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Feature: Proper waste management for safer water

Baguio City (22 March) -- Just in time with the World Water Day celebration, Health Care Without Harm-Southeast Asia (HCWH-SEA) warns that water is the biggest victim of all improper waste management practices in the health care setting.

In the regional conference on mercury phase-out and proper health care waste management for the Cordillera Administrative Region (CAR), Cristina Parungao, HCWH-SEA Program Officer for Promotions of Best Practices, cited indiscriminate dumping of chemicals on hospital drains, sewage systems and even canals combined with improper disposal of infectious wastes as factors that can worsen the water crisis faced worldwide.

"Imagine dumping all these chemicals from hospitals where they will go directly to our water system. Without the health care sector knowing it, they are causing severe health problems instead of curing it," Parungao said.

A recent study showed that pollution in the water system causes the feminization of male fish or for the male fish to have both male and female attributes. The "intersex" male fish produces immature female eggs and have reduced rate of testicular development.

"The problem is that these chemicals are thrown by the hospitals without first treating them," Parunago pointed out.

The group is calling all hospitals to be responsible in the disposal of their chemicals by adapting waste water treatment or getting the services of a treatment facility that could do it for them. The process will remove wastewater of physical, biological and chemical contaminants thus making it safe for discharge or reuse back into the environment.

Some of the toxic chemicals used in the health care setting are methylacrylate, xylene, organic solvents, formaldehyde and cleaning and sterilizing compounds such as ethylene oxide, sodium hypochlorite, glutaraldehyde, and phenols.

"Most of these chemicals like glutaraldehyde are already banned but are still prevalent in many health care facilities in the country," Parungao commented.

"Add in broken thermometers, spilled mercury and throwing of infectious wastes in regular dustbins that are sent to landfills and open dumps. Garbage scavengers are automatically exposed to danger. But worst, these will all find their way onto the soil and into the water," said Parungao.

The group is likewise pushing for the phase-out of mercury devices in all Philippine health care facilities and institutions and working with concerned government agencies in setting-up a safe intermediate storage for the phased-out devices.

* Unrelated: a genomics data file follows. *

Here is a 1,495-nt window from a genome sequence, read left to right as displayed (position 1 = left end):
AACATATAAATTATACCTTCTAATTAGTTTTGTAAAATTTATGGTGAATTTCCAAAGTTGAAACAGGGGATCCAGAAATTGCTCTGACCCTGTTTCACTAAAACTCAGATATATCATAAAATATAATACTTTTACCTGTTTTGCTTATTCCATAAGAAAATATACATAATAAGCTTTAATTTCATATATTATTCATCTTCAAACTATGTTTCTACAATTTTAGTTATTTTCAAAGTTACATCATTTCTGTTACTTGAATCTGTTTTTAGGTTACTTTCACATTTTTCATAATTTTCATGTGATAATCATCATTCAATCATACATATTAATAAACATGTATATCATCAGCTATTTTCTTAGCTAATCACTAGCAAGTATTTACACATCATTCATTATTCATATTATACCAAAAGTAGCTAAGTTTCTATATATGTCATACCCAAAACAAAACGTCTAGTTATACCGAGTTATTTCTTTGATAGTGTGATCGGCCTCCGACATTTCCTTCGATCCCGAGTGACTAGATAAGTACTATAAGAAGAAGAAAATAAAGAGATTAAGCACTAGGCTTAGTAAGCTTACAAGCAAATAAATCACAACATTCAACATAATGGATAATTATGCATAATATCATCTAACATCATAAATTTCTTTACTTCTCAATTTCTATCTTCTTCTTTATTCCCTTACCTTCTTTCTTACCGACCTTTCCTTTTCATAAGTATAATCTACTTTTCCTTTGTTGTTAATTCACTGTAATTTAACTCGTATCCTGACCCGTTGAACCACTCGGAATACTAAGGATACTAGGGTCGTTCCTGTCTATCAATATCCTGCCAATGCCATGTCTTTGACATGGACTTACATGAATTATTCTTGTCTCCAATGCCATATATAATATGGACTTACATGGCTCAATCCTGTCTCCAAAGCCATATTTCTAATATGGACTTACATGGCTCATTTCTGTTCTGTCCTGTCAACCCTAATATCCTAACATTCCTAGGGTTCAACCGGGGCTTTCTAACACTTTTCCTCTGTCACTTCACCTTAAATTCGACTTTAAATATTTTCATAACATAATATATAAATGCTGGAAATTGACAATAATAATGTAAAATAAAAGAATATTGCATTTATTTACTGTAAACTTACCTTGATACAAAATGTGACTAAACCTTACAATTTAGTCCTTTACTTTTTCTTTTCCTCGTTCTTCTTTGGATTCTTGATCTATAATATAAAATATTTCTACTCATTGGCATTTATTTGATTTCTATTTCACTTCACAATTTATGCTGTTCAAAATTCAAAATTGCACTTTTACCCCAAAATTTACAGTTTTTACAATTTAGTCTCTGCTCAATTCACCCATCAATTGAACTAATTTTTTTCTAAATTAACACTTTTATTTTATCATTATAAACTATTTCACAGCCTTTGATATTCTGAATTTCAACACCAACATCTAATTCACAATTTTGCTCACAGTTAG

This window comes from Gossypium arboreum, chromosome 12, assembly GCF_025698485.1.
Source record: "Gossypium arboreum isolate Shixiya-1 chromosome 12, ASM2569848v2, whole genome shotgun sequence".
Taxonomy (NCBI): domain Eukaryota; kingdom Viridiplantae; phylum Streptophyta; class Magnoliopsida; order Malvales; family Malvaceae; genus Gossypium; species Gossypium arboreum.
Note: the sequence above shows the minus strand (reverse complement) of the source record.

A 2009 research conducted by the Asian Development Bank (ADB) concluded that clean water supply in the Philippines are fast deteriorating with rapid urbanization and that only about 33 per cent of river systems are still suitable as clean and safe supply source of water and up to 58 per cent of the country's groundwater are now contaminated.

The annual freshwater availability per capita is only 1,907 m3 compared to Asian and world averages of 3,669 m3/person and 7,045 m3/person, respectively.

The group recommends that hospitals treat their infectious wastes before disposing them.

"With the water crisis that the country and the rest of the world is facing, health care workers may start by conserving water in their facilities, doing their best not to contaminate what is left of our precious water and being more responsible by making sure nothing harmful stays and comes out of their facilities," said Parungao.

World statistics show that 1.1 billion people lack access to safe drinking water while an estimated 2.5 billion people have no access to proper sanitation and more than 5 million people die each year from water-related diseases, most victims are children under the age of five. This is equivalent to one child dying every 15 seconds. In Asia, one in five Asians does not have access to safe water supply and one in two does not have access to improved sanitation. One in three Asians still has to walk at least 200 meters to fetch drinking water.

The theme for 2010 World Water Day is Clean Water for a Healthy World. The overall goal is to raise the profile of water quality at the political level.

HCWH is an international coalition of more than 470 organizations in 52 countries, working to transform the health care sector worldwide, without compromising patient safety or care, so that it is ecologically sustainable and no longer a source of harm to public health and the environment. (PIA) [top]

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